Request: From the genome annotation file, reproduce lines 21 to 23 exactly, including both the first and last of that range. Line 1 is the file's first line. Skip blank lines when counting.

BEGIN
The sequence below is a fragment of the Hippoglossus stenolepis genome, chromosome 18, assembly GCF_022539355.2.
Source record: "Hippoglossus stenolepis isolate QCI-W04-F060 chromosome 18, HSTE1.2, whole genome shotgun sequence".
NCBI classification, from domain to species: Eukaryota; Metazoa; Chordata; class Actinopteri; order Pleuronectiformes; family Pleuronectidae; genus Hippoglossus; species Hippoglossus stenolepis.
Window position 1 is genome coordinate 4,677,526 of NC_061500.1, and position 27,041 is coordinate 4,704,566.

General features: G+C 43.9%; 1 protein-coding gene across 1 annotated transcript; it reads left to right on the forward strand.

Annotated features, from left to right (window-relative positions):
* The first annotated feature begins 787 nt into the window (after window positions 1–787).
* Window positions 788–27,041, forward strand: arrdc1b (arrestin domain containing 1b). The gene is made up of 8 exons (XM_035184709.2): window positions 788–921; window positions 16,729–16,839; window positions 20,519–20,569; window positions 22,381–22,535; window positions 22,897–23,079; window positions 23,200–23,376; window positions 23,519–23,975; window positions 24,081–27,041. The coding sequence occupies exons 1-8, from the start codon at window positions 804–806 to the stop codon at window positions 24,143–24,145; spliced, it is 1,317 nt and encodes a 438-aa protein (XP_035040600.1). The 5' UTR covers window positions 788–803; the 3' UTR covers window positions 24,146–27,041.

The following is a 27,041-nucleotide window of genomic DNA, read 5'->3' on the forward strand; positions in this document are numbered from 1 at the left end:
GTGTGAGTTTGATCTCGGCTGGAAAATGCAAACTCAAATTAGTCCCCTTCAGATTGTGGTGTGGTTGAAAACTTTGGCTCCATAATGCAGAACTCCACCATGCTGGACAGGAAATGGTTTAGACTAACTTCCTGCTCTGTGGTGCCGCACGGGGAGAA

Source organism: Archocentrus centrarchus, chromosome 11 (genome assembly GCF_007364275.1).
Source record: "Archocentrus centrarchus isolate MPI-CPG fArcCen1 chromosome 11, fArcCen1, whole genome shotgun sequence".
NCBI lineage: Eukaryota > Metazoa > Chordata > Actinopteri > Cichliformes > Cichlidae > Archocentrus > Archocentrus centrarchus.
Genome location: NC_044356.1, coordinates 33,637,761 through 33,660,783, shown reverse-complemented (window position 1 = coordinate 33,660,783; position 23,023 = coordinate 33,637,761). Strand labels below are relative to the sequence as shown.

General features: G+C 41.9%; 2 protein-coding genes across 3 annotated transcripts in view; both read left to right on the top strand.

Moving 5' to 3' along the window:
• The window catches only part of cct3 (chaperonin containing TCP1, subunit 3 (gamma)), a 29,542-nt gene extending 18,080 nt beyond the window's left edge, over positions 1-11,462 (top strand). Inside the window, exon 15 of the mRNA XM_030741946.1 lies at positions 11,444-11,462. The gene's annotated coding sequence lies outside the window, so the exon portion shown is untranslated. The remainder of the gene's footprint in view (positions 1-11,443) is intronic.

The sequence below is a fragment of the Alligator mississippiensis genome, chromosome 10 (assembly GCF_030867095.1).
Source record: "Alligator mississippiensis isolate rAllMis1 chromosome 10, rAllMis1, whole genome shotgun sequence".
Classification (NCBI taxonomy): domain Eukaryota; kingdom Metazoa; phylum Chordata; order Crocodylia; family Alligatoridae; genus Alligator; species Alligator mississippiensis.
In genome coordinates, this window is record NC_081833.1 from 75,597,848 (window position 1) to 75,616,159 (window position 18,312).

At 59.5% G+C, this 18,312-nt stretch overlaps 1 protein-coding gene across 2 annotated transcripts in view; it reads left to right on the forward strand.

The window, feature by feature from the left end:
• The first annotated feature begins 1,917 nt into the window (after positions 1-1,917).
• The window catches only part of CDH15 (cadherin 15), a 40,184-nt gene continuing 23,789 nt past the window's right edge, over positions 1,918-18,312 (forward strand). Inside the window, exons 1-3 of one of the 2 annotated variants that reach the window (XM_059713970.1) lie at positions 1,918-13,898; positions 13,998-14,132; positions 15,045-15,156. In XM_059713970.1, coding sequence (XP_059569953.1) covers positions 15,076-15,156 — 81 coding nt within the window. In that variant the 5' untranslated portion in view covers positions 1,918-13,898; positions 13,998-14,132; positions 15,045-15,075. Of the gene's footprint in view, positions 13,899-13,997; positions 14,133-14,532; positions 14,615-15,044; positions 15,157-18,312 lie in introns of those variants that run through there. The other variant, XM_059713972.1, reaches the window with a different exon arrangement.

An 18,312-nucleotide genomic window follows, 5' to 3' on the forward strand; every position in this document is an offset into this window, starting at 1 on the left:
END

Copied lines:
In genome coordinates, this window is record NC_081833.1 from 75,597,848 (window position 1) to 75,616,159 (window position 18,312).

At 59.5% G+C, this 18,312-nt stretch overlaps 1 protein-coding gene across 2 annotated transcripts in view; it reads left to right on the forward strand.

The window, feature by feature from the left end: